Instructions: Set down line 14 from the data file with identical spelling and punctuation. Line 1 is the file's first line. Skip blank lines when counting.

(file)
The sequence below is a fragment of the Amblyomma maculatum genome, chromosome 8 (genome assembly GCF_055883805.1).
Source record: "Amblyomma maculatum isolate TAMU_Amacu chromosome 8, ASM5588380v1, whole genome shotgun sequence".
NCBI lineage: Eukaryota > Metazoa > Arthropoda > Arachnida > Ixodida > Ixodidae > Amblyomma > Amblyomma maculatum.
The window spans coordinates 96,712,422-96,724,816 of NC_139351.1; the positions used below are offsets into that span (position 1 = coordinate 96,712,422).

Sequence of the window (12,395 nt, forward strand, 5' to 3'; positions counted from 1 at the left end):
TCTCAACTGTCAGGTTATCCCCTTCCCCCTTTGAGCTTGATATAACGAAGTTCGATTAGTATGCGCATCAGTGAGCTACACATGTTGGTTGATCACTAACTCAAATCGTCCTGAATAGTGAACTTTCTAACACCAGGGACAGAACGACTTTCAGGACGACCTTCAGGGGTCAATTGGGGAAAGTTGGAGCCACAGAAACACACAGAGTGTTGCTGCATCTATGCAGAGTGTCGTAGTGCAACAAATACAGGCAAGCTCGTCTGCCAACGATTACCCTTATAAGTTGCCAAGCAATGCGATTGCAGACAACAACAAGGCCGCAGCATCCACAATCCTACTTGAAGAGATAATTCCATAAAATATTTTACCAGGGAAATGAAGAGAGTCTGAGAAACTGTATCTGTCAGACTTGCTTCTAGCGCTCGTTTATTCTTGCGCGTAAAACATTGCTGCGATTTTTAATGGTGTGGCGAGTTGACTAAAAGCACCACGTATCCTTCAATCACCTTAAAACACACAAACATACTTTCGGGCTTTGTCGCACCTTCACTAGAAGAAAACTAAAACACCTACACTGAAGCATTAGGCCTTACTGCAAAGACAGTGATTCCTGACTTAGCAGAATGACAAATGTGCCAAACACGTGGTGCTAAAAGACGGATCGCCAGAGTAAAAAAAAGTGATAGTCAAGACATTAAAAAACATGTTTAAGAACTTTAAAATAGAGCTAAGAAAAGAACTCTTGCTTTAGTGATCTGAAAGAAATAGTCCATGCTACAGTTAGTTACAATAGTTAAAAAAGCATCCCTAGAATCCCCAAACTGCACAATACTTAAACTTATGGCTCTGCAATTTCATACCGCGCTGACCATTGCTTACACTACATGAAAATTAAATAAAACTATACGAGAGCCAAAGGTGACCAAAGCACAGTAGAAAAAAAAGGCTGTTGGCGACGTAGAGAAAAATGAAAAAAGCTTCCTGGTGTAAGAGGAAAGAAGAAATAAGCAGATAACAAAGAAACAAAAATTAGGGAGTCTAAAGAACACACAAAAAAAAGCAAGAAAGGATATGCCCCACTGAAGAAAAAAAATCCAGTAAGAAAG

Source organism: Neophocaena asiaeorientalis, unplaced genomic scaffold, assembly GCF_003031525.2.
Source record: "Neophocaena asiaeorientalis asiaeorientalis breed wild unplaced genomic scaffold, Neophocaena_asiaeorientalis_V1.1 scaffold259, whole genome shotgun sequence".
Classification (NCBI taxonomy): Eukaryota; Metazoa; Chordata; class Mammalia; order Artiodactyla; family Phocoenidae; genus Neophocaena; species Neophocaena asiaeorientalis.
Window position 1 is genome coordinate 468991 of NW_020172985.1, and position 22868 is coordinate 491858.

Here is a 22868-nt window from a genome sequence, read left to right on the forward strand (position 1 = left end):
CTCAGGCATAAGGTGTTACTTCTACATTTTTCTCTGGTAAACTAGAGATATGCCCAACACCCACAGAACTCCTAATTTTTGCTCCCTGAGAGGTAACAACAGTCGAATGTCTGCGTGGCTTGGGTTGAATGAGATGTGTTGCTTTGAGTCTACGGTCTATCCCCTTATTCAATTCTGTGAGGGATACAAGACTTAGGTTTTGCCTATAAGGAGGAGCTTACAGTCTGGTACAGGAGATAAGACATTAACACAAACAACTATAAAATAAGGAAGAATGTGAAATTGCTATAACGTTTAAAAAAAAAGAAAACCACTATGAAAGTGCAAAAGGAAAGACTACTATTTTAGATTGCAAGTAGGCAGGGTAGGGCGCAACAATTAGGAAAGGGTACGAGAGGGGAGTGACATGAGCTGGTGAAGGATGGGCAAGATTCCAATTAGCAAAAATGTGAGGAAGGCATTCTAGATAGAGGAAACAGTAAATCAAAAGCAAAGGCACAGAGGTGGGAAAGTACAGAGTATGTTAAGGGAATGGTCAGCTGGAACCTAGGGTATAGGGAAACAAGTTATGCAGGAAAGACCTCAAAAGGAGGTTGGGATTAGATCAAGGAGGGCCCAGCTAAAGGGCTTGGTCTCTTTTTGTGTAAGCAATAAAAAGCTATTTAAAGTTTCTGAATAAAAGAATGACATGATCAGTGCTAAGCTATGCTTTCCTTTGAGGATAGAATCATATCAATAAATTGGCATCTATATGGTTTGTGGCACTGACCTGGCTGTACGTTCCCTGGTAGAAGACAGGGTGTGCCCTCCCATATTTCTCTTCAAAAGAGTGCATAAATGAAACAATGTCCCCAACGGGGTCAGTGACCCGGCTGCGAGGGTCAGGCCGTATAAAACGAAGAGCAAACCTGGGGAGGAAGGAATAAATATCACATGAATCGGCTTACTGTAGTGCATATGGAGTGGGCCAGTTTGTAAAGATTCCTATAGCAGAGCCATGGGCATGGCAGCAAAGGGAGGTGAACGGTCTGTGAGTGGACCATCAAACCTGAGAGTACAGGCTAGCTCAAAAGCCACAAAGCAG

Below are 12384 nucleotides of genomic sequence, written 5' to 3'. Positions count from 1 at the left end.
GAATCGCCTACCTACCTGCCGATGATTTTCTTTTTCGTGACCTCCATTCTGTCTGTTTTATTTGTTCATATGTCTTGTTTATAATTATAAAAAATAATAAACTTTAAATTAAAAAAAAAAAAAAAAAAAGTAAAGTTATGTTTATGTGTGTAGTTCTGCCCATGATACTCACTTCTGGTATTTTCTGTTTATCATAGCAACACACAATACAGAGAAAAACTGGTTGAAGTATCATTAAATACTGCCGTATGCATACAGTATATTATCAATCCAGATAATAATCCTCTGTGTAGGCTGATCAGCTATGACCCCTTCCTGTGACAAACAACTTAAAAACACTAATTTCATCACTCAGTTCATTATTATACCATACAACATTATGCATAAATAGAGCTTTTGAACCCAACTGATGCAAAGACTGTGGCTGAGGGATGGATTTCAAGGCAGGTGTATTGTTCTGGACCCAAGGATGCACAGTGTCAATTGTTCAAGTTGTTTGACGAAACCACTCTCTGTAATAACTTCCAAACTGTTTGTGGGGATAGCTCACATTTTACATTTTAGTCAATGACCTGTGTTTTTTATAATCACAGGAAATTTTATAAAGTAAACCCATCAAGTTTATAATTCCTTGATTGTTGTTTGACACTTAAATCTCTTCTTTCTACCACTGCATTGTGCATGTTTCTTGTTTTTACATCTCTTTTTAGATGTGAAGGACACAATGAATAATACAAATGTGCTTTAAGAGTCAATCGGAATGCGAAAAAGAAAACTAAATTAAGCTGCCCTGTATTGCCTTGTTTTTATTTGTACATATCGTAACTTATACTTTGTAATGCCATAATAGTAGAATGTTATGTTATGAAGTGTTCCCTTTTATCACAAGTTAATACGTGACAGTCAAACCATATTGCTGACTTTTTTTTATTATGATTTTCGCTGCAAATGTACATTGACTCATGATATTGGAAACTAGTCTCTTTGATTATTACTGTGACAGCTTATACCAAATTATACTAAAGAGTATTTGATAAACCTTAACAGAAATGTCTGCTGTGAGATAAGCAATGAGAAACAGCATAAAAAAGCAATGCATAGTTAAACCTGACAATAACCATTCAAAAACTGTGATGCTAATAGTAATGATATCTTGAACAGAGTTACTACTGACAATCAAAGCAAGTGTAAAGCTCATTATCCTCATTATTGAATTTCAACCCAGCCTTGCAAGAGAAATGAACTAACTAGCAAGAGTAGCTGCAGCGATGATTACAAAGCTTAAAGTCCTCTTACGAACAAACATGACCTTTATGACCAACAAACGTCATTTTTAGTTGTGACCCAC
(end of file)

GAATCGCCTACCTACCTGCCGATGATTTTCTTTTTCGTGACCTCCATTCTGTCTGTTTTATTTGTTCATATGTCTTGTTTATAATTATAAAAAATAATAAACTTTAAATTAAAAAAAAAAAAAAAAAAAGTAAAGTTATGTTTATGTGTGTAGTTCTGCCCATGATACTCACTTCTGGTATTTTCTGTTTATCATAGCAACACACAATACAGAGAAAAACTGGTTGAAGTATCATTAAATACTGCCGTATGCATACAGTATATTATCAATCCAGATAATAATCCTCTGTGTAGGCTGATCAGCTATGACCCCTTCCTGTGACAAACAACTTAAAAACACTAATTTCATCACTCAGTTCATTATTATACCATACAACATTATGCATAAATAGAGCTTTTGAACCCAACTGATGCAAAGACTGTGGCTGAGGGATGGATTTCAAGGCAGGTGTATTGTTCTGGACCCAAGGATGCACAGTGTCAATTGTTCAAGTTGTTTGACGAAACCACTCTCTGTAATAACTTCCAAACTGTTTGTGGGGATAGCTCACATTTTACATTTTAGTCAATGACCTGTGTTTTTTATAATCACAGGAAATTTTATAAAGTAAACCCATCAAGTTTATAATTCCTTGATTGTTGTTTGACACTTAAATCTCTTCTTTCTACCACTGCATTGTGCATGTTTCTTGTTTTTACATCTCTTTTTAGATGTGAAGGACACAATGAATAATACAAATGTGCTTTAAGAGTCAATCGGAATGCGAAAAAGAAAACTAAATTAAGCTGCCCTGTATTGCCTTGTTTTTATTTGTACATATCGTAACTTATACTTTGTAATGCCATAATAGTAGAATGTTATGTTATGAAGTGTTCCCTTTTATCACAAGTTAATACGTGACAGTCAAACCATATTGCTGACTTTTTTTTATTATGATTTTCGCTGCAAATGTACATTGACTCATGATATTGGAAACTAGTCTCTTTGATTATTACTGTGACAGCTTATACCAAATTATACTAAAGAGTATTTGATAAACCTTAACAGAAATGTCTGCTGTGAGATAAGCAATGAGAAACAGCATAAAAAAGCAATGCATAGTTAAACCTGACAATAACCATTCAAAAACTGTGATGCTAATAGTAATGATATCTTGAACAGAGTTACTACTGACAATCAAAGCAAGTGTAAAGCTCATTATCCTCATTATTGAATTTCAACCCAGCCTTGCAAGAGAAATGAACTAACTAGCAAGAGTAGCTGCAGCGATGATTACAAAGCTTAAAGTCCTCTTACGAACAAACATGACCTTTATGACCAACAAACGTCATTTTTAGTTGTGACCCAC